conflates all in one. He is “new-man” (nurturer, romantic, compassionate partner )
and “new-lad”/“dad-lad” (soccer hero, fashionable father, conspicuous consumer—
some would argue, all round, cosmetically conscientious “metrosexual”) while
still demonstrating vestiges of “old industrial man” (loyal, dedicated, stoic, breadwinning).24 English professional soccer may not modify its masculine profile as a
direct result of David Beckham, but his popular cultural kudos could stimulate
change in terms of the way in which masculine norms and expectations are configured both inside and outside of sporting locales in the years to come.
Conclusion: Soccer, Celebrity and the Gender Order
We set out in this paper to discuss ways in which representations of celebrity
status and individual identity might be seen to reflect wider changes in society. In
order to do this we have taken one sports icon, David Beckham, and analyzed the
various discourses and popular cultural images which have been built up around
him. How might we “read” this textual imagery in terms of contemporary notions
of masculine identity? In what ways might we analyze the hybridity of this multifaceted persona? Is this an altogether more elaborate kind of masculinity in the
making, rolling celebrity status and working-class traditionalism into one, or is it
something different, something more subtle—a staged demonstration of masculine indifference and pro-feminist resistance perhaps?
For all his alleged inarticulation David Beckham, it seems, is nobody’s fool.
His success owes much to the cosseted institutional environment within which it
has been nurtured and the highly protective and paternalistic approach of Manchester
United manager Sir Alex Ferguson. Aside from this Beckham has one thing most
soccer players do not have. He has confidence enough in his own off-field abilities
to take part in what some might regard as high-risk strategies and ventures. His
portfolio of fashion photography is not made up entirely of the kinds of images the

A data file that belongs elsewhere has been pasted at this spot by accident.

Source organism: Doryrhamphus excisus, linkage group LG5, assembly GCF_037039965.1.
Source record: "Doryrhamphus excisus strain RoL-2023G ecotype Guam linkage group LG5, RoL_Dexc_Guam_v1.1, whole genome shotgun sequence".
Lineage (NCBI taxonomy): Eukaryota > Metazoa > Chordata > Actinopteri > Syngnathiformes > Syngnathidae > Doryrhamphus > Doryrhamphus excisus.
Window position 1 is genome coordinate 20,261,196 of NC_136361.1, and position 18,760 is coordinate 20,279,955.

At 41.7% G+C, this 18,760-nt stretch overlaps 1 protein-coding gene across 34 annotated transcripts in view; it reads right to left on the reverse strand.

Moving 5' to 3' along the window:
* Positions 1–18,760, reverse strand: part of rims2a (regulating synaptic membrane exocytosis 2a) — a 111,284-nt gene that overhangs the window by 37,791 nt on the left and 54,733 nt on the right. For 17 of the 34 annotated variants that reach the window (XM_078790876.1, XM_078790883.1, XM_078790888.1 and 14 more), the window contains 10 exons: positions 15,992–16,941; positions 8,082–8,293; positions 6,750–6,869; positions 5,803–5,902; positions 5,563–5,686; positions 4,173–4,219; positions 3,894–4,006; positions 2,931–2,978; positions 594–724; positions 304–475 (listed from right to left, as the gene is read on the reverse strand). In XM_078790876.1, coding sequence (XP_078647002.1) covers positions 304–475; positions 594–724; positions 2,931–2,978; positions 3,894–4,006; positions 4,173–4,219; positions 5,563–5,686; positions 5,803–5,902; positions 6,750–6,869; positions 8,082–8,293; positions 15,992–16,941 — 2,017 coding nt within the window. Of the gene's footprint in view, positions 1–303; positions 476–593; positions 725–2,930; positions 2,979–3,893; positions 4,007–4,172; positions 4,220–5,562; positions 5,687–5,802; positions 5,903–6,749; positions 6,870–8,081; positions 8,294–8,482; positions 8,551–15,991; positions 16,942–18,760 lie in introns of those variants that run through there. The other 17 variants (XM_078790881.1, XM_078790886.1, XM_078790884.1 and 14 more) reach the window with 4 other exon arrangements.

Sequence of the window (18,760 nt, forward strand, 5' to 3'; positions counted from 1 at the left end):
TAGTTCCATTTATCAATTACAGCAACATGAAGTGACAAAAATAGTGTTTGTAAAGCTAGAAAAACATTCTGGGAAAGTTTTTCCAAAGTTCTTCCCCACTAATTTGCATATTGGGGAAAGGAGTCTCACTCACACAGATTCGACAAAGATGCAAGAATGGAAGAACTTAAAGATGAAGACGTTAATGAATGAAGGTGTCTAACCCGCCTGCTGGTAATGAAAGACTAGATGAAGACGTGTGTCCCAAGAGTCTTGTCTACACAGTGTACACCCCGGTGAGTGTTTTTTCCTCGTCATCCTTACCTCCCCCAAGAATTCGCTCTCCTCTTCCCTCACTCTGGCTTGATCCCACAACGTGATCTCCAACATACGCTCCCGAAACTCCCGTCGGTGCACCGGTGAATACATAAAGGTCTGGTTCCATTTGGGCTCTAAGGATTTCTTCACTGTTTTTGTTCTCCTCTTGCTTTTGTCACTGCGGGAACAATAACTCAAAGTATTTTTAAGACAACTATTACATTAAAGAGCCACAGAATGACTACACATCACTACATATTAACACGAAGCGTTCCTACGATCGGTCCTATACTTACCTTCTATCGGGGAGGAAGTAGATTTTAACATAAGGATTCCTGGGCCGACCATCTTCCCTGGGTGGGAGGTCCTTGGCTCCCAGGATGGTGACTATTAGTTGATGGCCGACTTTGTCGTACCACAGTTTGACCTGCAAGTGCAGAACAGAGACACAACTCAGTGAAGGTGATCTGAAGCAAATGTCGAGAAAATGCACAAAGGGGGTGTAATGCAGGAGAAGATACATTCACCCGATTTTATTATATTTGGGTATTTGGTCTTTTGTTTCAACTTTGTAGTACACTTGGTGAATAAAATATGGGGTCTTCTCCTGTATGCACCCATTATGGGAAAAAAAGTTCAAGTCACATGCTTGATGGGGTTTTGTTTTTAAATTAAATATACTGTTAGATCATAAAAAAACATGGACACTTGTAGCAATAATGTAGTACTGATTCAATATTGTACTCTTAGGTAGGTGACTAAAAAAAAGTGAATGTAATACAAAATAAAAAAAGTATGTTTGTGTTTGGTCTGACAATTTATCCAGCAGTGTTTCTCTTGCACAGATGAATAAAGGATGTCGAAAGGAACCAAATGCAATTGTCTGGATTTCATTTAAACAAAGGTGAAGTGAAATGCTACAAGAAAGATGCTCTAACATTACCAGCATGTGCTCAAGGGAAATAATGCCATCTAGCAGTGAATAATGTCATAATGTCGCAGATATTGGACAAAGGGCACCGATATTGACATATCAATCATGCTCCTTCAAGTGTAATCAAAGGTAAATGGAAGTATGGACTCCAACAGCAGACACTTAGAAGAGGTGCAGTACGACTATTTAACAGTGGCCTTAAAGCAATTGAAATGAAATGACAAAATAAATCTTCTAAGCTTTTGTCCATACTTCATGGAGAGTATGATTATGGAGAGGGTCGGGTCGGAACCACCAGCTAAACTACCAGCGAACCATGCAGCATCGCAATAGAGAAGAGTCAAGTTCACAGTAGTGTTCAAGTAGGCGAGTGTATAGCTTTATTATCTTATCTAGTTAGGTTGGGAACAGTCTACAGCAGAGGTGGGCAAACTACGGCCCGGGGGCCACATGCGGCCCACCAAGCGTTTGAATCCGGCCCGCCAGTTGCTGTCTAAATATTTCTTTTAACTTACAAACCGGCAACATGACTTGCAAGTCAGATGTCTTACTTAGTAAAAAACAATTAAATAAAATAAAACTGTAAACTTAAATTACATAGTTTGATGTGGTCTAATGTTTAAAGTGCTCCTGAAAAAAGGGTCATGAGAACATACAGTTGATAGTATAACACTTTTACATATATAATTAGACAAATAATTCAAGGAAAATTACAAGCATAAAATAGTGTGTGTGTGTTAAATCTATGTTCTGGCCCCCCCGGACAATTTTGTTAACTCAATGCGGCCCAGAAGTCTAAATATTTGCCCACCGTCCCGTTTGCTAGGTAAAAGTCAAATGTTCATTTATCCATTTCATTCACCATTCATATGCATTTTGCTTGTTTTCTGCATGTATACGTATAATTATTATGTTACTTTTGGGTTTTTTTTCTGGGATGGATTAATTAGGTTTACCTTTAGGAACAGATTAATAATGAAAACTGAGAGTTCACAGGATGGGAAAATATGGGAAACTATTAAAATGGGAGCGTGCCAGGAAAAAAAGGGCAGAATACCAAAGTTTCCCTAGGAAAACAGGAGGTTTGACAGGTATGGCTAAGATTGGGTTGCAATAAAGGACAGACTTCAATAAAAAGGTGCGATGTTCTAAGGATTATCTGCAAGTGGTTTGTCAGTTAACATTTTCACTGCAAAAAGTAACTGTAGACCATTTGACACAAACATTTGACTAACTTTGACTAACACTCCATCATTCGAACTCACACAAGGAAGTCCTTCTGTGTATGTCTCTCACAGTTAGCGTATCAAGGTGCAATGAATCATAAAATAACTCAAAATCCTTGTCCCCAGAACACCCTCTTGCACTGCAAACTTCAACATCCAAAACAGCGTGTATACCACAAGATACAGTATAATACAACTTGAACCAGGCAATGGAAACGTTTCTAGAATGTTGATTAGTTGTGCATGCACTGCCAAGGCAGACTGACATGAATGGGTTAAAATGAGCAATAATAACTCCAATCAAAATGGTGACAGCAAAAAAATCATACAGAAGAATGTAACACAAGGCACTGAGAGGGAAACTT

majority of professional footballers would necessarily want to portray.25 Likewise,
his dress sense has raised eyebrows in various quarters.
But seemingly nothing phases Beckham, not even the powerful occupational
(new-lad) norms and expectations bestowed upon both himself and those around
him. Despite his high profile and the ridicule he risks, Beckham stands resolute,
bucking the “macho” trend, setting his own agenda, showing support for his wife,
playing the perfect father, remaining every mother’s favorite, while at the same
time (on the field) displaying the spirit and patriotism of a national ambassador. In
our view, this is no accident. Although Beckham’s identity is largely constructed
for him amid a melee of managing agents, Public Relations gurus, and mass media
hype, there is a sense in which he, like all celebrities, must manage this identity in
specific ways. Indeed, this is Beckham at his most proficient, courting favor in the
right circles and refining his image to suit his own needs and the needs of those
around him. This is a well managed and carefully crafted identity, one which cares
not for the whims and fancies of popular culture, nor for the so called “rights and
wrongs” of traditional masculine ideals. In terms of the gender order, Beckham
226 Cashmore and Parker
seems to be a law unto himself. And it is this aspect of his identity that, alongside
his popular cultural appeal, has the potential to inform and impact upon a generation of young people both in terms of their sexual politics and the way in which
they formulate their relational behaviors.
Since our completion of this article, David Beckham has signed for Spanish giants
Real Madrid who, like his previous club, are a global brand as well as a soccer
team. While the transfer fee of £25 million ($41 million) is not great by European
standards (soccer clubs trade with money rather than draft picks), it indicates that
Real are prepared to invest not so much in a player—its team is full of elite players—
but in a marketing phenomenon. This is what some have referred to as the
“Beckonomics” of the deal: where Beckham, as athlete and cultural icon, is seen
as a vehicle to accelerate the sale of club merchandise, thereby assisting Real Madrid
in their quest to become the world’s leading sports brand.
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Notes 1